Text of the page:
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Discussion Starter · #1 ·
Hello everyone,

I recently bought a Conn New Wonder II tenor and found the neck really in bad shape. It has had a pull down damage and it was badly repaired. (My tech found some a leak). Now my tech did a proper fix to it and it works better now. But I was told by someone, that this neck might be a 10M neck not an original NW II neck... So I would need your help identifying whether it is a NW II or 10M neck. My horn has a typical warbling problem with the low B and Bb ( not that severe with C) and just thinking if this neck ( especially if it is not original NW II neck) is part of the problem... ( I already had a bottle of Champange to get the cork, but it didn't help the warbling but everything else:razz:

I would highly appreciate your help.

the pics:

https://www.dropbox.com/sh/pj112ohr6rrjucl/AAAo0nTI2Y_AS5sq_cqzftmAa?dl=0
 

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It looks like a 10M neck but 10 M had many necks also necks that were used on New Wonders too.

The octave pip may be the specific thing. This , I believe, is the so called teacup octave pip.

The reason you have a warble can be multiple. I wouldn’t necessarily conclude that it is the neck ( however trying a different neck to take that out of the equation may be a good thing) the fact that the neck has a repair is not necessarily the reason why it may or may not be the culprit here.


Trannys tenors and 10ms had the same neck. That is early 10ms up until the early 50's. They trannys have the teacup octave pip just like the 10 model. Visually they are identical. In fact that sounds like a good pile of BS. The chu necks are also nearly identical other than the octave pip on the Chus is smaller and does not have that teacup appearance. I have played Chus, trannys and 10ms, and the 10m in my opinion has better intonation as is, and the keywork is definitely better on the 10m, especially in the left hand stack. B and C are far apart on the chus. The neck might just be a good neck, but I dont believe anyone who says chu necks are better.

 

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Hello everyone,

I recently bought a Conn New Wonder II tenor and found the neck really in bad shape. It has had a pull down damage and it was badly repaired. (My tech found some a leak). Now my tech did a proper fix to it and it works better now. But I was told by someone, that this neck might be a 10M neck not an original NW II neck... So I would need your help identifying whether it is a NW II or 10M neck. My horn has a typical warbling problem with the low B and Bb ( not that severe with C) and just thinking if this neck ( especially if it is not original NW II neck) is part of the problem... ( I already had a bottle of Champange to get the cork, but it didn't help the warbling but everything else:razz:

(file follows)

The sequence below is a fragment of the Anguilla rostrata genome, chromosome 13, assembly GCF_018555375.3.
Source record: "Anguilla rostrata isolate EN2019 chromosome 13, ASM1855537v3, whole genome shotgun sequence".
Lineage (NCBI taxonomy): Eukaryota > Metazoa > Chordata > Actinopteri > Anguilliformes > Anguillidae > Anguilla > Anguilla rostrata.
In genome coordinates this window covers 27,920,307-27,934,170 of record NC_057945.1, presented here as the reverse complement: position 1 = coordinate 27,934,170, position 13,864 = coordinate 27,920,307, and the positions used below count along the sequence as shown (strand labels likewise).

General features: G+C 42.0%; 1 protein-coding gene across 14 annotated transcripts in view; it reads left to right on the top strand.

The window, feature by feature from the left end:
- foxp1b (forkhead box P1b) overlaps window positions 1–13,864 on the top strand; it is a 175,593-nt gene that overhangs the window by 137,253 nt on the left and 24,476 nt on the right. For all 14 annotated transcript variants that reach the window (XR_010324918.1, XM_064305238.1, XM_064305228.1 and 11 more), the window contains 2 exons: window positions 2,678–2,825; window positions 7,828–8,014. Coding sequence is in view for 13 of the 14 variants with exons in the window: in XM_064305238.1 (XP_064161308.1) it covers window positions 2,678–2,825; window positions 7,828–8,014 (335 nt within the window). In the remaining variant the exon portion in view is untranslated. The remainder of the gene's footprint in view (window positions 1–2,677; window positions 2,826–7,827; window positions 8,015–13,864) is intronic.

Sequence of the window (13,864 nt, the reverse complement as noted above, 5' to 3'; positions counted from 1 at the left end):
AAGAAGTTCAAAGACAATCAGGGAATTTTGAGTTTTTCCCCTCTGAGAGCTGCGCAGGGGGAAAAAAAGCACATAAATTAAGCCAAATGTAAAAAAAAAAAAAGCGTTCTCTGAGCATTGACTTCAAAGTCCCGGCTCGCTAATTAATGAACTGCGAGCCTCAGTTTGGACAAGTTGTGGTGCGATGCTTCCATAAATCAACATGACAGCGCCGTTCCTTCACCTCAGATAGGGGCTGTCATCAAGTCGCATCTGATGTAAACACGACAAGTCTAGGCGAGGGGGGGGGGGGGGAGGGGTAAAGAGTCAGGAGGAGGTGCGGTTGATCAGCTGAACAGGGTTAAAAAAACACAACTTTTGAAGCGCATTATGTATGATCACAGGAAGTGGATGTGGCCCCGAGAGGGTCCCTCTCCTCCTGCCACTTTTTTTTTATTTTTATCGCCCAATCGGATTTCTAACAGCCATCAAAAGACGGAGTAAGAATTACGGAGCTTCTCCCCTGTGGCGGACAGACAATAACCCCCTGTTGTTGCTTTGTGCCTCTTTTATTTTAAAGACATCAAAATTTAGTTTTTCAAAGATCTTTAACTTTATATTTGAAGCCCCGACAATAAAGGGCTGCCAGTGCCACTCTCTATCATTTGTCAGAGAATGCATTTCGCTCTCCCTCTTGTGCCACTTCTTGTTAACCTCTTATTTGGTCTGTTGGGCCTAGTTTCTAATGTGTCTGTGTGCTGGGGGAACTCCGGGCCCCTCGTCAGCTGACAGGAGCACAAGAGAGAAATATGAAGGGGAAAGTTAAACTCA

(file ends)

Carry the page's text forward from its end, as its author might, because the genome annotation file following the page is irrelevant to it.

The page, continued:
I would highly appreciate your help.

the pics:

https://www.dropbox.com/sh/pj112ohr6rrjucl/AAAo0nTI2Y_AS5sq_cqzftmAa?dl=0
Re the warbling. I had my very first case of this very recently on my main horn, a 1935 10M . To be honest I was a bit freaked out as I have owned the thing for 3.5 decades. I inspected the pads and keys and found a tiny leak on the low Side F# . Once repaired the warbling went. I believe the auto Low Eb trill also has a lot to answer for when not regulated correctly, but your horn does not have this key. I still think you have a leak buddy.
 

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Thats a 10m neck in the pictures
 

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Discussion Starter · #5 ·
Thanks for comments. So it seems the neck is from Conn 10M. Do you guys have experience using 10M neck on New Wonder? Does it work as well as the original one?
 

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I agree that the pics seem to show a 10M neck. I also agree that pulldown repair is not the cause of warbles.

Now, actually, while NWII's have a propensity to warble due to the interior geometry of the bows on their ALTOS (and this in fact has little to do with leaks)...the NW Tenors do not have this problem.